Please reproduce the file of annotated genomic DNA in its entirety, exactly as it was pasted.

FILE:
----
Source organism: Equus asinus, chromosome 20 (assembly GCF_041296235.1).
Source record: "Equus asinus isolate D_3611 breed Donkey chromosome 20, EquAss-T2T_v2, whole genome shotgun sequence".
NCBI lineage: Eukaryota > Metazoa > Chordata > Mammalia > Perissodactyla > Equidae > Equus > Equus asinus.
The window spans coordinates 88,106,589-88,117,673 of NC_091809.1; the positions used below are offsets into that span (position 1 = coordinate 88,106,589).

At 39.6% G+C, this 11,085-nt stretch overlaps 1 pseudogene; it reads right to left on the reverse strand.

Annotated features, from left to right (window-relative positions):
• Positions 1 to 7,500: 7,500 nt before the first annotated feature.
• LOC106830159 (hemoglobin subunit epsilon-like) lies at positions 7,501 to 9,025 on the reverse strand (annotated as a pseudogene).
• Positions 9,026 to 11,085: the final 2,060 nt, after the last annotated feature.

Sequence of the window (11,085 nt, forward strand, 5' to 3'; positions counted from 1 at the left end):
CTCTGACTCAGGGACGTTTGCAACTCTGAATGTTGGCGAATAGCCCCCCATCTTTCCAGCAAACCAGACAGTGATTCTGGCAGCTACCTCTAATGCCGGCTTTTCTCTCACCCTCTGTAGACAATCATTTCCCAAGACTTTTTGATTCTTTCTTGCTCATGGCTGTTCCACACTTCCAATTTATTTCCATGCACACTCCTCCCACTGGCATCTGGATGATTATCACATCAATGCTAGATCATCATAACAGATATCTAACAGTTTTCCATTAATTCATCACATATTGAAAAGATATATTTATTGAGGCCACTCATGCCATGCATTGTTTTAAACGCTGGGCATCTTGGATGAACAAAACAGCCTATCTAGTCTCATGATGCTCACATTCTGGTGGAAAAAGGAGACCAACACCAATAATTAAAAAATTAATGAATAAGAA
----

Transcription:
Source organism: Equus asinus, chromosome 20 (assembly GCF_041296235.1).
Source record: "Equus asinus isolate D_3611 breed Donkey chromosome 20, EquAss-T2T_v2, whole genome shotgun sequence".
NCBI lineage: Eukaryota > Metazoa > Chordata > Mammalia > Perissodactyla > Equidae > Equus > Equus asinus.
The window spans coordinates 88,106,589-88,117,673 of NC_091809.1; the positions used below are offsets into that span (position 1 = coordinate 88,106,589).

At 39.6% G+C, this 11,085-nt stretch overlaps 1 pseudogene; it reads right to left on the reverse strand.

Annotated features, from left to right (window-relative positions):
• Positions 1 to 7,500: 7,500 nt before the first annotated feature.
• LOC106830159 (hemoglobin subunit epsilon-like) lies at positions 7,501 to 9,025 on the reverse strand (annotated as a pseudogene).
• Positions 9,026 to 11,085: the final 2,060 nt, after the last annotated feature.

Sequence of the window (11,085 nt, forward strand, 5' to 3'; positions counted from 1 at the left end):
CTCTGACTCAGGGACGTTTGCAACTCTGAATGTTGGCGAATAGCCCCCCATCTTTCCAGCAAACCAGACAGTGATTCTGGCAGCTACCTCTAATGCCGGCTTTTCTCTCACCCTCTGTAGACAATCATTTCCCAAGACTTTTTGATTCTTTCTTGCTCATGGCTGTTCCACACTTCCAATTTATTTCCATGCACACTCCTCCCACTGGCATCTGGATGATTATCACATCAATGCTAGATCATCATAACAGATATCTAACAGTTTTCCATTAATTCATCACATATTGAAAAGATATATTTATTGAGGCCACTCATGCCATGCATTGTTTTAAACGCTGGGCATCTTGGATGAACAAAACAGCCTATCTAGTCTCATGATGCTCACATTCTGGTGGAAAAAGGAGACCAACACCAATAATTAAAAAATTAATGAATAAGAA